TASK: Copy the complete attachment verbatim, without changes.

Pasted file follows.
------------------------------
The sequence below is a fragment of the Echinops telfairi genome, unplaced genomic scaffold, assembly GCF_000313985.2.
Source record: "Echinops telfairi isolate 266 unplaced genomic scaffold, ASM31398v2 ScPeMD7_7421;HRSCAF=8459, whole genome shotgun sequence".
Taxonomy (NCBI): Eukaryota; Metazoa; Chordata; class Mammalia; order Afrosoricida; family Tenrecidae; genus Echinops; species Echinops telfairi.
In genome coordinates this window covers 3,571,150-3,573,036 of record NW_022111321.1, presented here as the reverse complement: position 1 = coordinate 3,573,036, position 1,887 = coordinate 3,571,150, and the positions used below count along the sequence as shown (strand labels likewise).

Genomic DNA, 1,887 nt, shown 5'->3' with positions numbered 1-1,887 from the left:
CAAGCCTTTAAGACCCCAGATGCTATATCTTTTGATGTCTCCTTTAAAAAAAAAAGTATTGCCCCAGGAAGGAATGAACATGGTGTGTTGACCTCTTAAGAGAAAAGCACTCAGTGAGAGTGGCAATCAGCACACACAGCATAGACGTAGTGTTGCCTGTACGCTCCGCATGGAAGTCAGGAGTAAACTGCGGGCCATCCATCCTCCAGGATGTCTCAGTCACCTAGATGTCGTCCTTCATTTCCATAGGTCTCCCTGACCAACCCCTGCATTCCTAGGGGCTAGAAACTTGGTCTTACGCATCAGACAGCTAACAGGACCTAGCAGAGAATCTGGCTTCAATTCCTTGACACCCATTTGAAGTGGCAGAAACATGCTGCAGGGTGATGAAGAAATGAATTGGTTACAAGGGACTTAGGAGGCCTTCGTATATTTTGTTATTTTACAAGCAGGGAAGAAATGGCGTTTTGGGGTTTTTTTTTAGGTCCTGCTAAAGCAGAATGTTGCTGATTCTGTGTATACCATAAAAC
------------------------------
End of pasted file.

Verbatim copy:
The sequence below is a fragment of the Echinops telfairi genome, unplaced genomic scaffold, assembly GCF_000313985.2.
Source record: "Echinops telfairi isolate 266 unplaced genomic scaffold, ASM31398v2 ScPeMD7_7421;HRSCAF=8459, whole genome shotgun sequence".
Taxonomy (NCBI): Eukaryota; Metazoa; Chordata; class Mammalia; order Afrosoricida; family Tenrecidae; genus Echinops; species Echinops telfairi.
In genome coordinates this window covers 3,571,150-3,573,036 of record NW_022111321.1, presented here as the reverse complement: position 1 = coordinate 3,573,036, position 1,887 = coordinate 3,571,150, and the positions used below count along the sequence as shown (strand labels likewise).

Genomic DNA, 1,887 nt, shown 5'->3' with positions numbered 1-1,887 from the left:
CAAGCCTTTAAGACCCCAGATGCTATATCTTTTGATGTCTCCTTTAAAAAAAAAAGTATTGCCCCAGGAAGGAATGAACATGGTGTGTTGACCTCTTAAGAGAAAAGCACTCAGTGAGAGTGGCAATCAGCACACACAGCATAGACGTAGTGTTGCCTGTACGCTCCGCATGGAAGTCAGGAGTAAACTGCGGGCCATCCATCCTCCAGGATGTCTCAGTCACCTAGATGTCGTCCTTCATTTCCATAGGTCTCCCTGACCAACCCCTGCATTCCTAGGGGCTAGAAACTTGGTCTTACGCATCAGACAGCTAACAGGACCTAGCAGAGAATCTGGCTTCAATTCCTTGACACCCATTTGAAGTGGCAGAAACATGCTGCAGGGTGATGAAGAAATGAATTGGTTACAAGGGACTTAGGAGGCCTTCGTATATTTTGTTATTTTACAAGCAGGGAAGAAATGGCGTTTTGGGGTTTTTTTTTAGGTCCTGCTAAAGCAGAATGTTGCTGATTCTGTGTATACCATAAAAC